At, we use Amazon S3 as a CDN for all our static assets - images, scripts, and css. To make sure that we’re only uploading new assets to Amazon, and to make sure that we’re always using the latest versions on the production site, we fingerprint all of our static assets.

The result is that, using Node.js’s asynchronous filesystem functions, we’re opening nearly all of our static files at once to create hashes for the fingerprints. I recently ran up against OSX’s default maxfiles setting of 256, which resulted in the descriptive¬†Error: EMFILE, too many open files error, crashing the Node process.

I didn’t find a good solution, either from the trusty StackOverflow, the Node.js docs, Google, or the #nodejs channel on IRC. It seems this isn’t a common enough use case to warrant a best practice.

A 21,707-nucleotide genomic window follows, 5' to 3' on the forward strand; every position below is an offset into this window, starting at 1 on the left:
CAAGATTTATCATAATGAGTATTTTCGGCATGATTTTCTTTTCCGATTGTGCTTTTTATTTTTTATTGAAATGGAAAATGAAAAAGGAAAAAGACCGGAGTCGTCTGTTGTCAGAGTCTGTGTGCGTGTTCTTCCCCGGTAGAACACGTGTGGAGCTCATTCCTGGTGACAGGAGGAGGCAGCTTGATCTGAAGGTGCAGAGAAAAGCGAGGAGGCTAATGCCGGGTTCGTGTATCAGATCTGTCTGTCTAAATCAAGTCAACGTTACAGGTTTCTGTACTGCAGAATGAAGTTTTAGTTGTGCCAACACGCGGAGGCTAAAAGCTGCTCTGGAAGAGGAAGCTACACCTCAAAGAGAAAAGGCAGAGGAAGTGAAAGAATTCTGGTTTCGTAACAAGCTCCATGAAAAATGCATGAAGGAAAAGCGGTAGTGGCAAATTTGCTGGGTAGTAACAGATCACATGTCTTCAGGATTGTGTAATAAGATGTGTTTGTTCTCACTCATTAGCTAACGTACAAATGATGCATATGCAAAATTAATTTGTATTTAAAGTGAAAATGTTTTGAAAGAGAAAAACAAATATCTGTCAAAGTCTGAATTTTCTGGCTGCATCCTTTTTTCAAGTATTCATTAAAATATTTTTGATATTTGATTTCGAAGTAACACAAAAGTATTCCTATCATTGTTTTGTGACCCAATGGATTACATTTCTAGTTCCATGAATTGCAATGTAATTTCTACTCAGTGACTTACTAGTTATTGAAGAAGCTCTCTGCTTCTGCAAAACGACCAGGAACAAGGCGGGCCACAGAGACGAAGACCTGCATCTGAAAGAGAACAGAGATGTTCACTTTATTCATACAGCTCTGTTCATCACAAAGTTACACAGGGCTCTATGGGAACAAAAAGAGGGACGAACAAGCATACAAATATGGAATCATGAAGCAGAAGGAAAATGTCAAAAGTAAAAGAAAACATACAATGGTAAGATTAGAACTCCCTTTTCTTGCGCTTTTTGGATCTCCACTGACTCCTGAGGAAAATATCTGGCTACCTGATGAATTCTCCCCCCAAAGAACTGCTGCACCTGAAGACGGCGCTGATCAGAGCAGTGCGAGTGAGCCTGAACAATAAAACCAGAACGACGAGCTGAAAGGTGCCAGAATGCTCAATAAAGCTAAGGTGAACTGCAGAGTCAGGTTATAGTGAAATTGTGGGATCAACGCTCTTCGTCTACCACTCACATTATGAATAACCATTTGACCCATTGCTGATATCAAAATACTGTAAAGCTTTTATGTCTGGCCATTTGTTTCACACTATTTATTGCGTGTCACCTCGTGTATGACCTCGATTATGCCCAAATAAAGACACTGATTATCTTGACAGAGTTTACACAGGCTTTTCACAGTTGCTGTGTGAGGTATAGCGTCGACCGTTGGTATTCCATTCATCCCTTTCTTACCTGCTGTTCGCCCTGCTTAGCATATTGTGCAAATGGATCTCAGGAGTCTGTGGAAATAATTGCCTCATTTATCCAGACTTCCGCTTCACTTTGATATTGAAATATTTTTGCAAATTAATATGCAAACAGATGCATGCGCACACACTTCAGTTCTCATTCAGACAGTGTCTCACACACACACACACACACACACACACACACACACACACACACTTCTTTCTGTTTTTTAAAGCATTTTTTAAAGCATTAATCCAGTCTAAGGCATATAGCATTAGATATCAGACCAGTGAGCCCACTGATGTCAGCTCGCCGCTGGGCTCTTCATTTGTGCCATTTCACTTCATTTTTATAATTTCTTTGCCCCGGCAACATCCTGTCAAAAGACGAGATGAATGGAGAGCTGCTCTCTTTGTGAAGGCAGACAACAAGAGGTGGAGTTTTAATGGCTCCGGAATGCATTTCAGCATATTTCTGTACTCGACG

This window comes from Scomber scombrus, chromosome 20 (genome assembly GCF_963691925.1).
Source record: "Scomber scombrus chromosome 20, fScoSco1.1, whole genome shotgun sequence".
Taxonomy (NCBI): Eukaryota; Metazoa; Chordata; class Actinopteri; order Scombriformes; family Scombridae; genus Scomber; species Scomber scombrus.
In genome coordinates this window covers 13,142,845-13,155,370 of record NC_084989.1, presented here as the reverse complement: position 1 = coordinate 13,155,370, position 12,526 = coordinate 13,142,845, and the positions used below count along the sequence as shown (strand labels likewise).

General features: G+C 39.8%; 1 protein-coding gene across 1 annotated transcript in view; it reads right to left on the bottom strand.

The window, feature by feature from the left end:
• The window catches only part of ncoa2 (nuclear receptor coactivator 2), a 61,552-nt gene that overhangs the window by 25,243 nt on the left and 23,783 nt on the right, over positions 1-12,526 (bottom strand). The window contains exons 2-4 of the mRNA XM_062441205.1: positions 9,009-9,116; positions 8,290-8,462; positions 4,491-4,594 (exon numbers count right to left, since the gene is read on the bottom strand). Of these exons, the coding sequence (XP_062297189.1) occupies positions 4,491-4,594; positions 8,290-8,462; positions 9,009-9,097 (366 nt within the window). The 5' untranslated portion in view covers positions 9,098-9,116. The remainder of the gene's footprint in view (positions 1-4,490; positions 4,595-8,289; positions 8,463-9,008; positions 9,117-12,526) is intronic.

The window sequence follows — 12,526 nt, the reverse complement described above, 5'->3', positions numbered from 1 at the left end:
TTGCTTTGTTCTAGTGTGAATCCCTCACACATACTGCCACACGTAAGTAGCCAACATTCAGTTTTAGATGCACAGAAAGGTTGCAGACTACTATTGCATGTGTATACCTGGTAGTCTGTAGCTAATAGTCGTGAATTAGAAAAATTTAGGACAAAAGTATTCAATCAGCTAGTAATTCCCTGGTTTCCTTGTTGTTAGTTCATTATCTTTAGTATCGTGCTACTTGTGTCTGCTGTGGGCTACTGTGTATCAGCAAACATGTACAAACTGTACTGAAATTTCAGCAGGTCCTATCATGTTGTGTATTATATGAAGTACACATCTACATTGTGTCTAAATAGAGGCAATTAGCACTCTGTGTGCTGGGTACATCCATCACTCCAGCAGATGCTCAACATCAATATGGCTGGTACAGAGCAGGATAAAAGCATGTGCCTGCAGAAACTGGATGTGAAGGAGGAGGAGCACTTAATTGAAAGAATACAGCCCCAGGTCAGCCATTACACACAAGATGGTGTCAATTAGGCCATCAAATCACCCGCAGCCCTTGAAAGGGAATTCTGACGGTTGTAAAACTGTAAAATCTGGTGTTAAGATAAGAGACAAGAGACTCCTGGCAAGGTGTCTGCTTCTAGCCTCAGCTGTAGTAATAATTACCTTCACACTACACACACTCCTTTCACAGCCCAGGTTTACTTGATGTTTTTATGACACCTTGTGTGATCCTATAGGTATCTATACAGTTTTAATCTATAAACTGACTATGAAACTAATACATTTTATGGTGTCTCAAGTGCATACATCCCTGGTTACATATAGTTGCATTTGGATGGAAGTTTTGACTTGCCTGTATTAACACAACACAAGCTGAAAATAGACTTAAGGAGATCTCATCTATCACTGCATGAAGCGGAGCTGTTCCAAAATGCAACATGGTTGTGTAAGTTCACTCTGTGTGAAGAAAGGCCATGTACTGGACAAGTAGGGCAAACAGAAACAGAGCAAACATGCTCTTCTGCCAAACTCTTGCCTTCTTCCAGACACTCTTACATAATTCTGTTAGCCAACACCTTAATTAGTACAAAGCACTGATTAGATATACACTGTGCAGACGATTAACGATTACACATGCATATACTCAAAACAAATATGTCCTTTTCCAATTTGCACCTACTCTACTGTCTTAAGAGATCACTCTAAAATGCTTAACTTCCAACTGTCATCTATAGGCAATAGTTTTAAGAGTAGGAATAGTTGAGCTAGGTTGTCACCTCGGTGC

Based on this StackOverflow answer, I created my own replacement for some of the most common fs methods that avoids the EMFILE error. It does this by keeping track of the total number of files opened at once by the module, and queuing up those that will take us over a predefined limit (200 by default).

A solution like this (as opposed to say, large batches) allows us to keep the maximum concurrency that the filesystem allows without changing the underlying pattern of opening, reading, and writing files using Node’s built-in fs module.

Using my module, reading files from a directory looks the same, just without the crash:

var Filequeue = require('filequeue');
var fq = new Filequeue(200); // max number of files to open at once

fq.readdir('/path/to/files/', function(err, files) {
    if(err) {
        throw err;
    files.forEach(function(file) {
        fq.readFile('/path/to/files/' + file, function(err, data) {
            // do something besides crash

The module, Filequeue, is available on NPM and Github, and is MIT Licensed. Let me know if you have any questions or suggestions for improvement.